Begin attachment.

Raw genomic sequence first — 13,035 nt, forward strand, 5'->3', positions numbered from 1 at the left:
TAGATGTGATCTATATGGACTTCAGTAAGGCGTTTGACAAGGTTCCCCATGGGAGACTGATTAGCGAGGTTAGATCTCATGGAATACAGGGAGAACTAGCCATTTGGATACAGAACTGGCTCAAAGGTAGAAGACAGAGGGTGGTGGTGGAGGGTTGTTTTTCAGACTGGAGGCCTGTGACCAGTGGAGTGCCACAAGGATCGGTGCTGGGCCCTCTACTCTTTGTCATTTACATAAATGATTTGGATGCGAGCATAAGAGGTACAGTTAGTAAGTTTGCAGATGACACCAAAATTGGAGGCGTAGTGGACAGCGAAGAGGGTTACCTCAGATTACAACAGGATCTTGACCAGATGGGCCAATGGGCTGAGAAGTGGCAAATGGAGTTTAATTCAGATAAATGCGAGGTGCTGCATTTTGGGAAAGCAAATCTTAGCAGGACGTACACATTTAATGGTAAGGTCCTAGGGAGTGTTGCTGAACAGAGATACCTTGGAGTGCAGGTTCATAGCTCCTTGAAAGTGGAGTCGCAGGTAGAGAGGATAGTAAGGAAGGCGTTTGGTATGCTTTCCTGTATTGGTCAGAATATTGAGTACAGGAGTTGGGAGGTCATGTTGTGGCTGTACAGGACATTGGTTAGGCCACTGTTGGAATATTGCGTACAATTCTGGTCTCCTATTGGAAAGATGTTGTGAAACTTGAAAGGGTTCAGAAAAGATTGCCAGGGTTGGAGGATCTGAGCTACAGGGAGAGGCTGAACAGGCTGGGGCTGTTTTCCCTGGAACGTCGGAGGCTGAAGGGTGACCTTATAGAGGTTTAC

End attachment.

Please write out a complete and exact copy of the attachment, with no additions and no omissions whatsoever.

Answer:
Raw genomic sequence first — 13,035 nt, forward strand, 5'->3', positions numbered from 1 at the left:
TAGATGTGATCTATATGGACTTCAGTAAGGCGTTTGACAAGGTTCCCCATGGGAGACTGATTAGCGAGGTTAGATCTCATGGAATACAGGGAGAACTAGCCATTTGGATACAGAACTGGCTCAAAGGTAGAAGACAGAGGGTGGTGGTGGAGGGTTGTTTTTCAGACTGGAGGCCTGTGACCAGTGGAGTGCCACAAGGATCGGTGCTGGGCCCTCTACTCTTTGTCATTTACATAAATGATTTGGATGCGAGCATAAGAGGTACAGTTAGTAAGTTTGCAGATGACACCAAAATTGGAGGCGTAGTGGACAGCGAAGAGGGTTACCTCAGATTACAACAGGATCTTGACCAGATGGGCCAATGGGCTGAGAAGTGGCAAATGGAGTTTAATTCAGATAAATGCGAGGTGCTGCATTTTGGGAAAGCAAATCTTAGCAGGACGTACACATTTAATGGTAAGGTCCTAGGGAGTGTTGCTGAACAGAGATACCTTGGAGTGCAGGTTCATAGCTCCTTGAAAGTGGAGTCGCAGGTAGAGAGGATAGTAAGGAAGGCGTTTGGTATGCTTTCCTGTATTGGTCAGAATATTGAGTACAGGAGTTGGGAGGTCATGTTGTGGCTGTACAGGACATTGGTTAGGCCACTGTTGGAATATTGCGTACAATTCTGGTCTCCTATTGGAAAGATGTTGTGAAACTTGAAAGGGTTCAGAAAAGATTGCCAGGGTTGGAGGATCTGAGCTACAGGGAGAGGCTGAACAGGCTGGGGCTGTTTTCCCTGGAACGTCGGAGGCTGAAGGGTGACCTTATAGAGGTTTAC